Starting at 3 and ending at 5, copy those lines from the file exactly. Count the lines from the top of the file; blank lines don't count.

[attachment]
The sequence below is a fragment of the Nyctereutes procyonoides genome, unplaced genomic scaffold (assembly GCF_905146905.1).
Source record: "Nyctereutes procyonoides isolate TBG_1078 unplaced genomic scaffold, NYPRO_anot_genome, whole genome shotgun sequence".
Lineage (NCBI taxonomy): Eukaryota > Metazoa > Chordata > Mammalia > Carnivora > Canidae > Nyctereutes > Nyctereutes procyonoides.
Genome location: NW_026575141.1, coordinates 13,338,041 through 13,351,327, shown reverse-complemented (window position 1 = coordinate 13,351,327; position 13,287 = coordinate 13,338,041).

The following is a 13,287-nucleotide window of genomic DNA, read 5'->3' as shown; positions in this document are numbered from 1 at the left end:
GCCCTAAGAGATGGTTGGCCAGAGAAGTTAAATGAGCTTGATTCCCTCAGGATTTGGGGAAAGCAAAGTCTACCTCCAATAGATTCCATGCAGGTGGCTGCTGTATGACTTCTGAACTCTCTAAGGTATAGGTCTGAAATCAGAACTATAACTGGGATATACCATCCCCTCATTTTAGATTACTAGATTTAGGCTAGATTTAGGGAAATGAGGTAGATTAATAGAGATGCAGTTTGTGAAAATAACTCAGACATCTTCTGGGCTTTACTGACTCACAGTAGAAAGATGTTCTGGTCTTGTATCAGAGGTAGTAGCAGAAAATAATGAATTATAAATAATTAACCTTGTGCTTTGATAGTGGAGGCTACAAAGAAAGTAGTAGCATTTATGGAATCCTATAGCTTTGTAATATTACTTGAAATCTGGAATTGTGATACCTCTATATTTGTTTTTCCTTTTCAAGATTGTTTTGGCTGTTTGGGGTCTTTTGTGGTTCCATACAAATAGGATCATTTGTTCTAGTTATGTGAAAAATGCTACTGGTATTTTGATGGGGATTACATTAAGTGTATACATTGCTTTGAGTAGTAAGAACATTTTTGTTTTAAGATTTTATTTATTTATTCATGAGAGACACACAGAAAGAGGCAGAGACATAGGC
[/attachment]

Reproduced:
Lineage (NCBI taxonomy): Eukaryota > Metazoa > Chordata > Mammalia > Carnivora > Canidae > Nyctereutes > Nyctereutes procyonoides.
Genome location: NW_026575141.1, coordinates 13,338,041 through 13,351,327, shown reverse-complemented (window position 1 = coordinate 13,351,327; position 13,287 = coordinate 13,338,041).

The following is a 13,287-nucleotide window of genomic DNA, read 5'->3' as shown; positions in this document are numbered from 1 at the left end: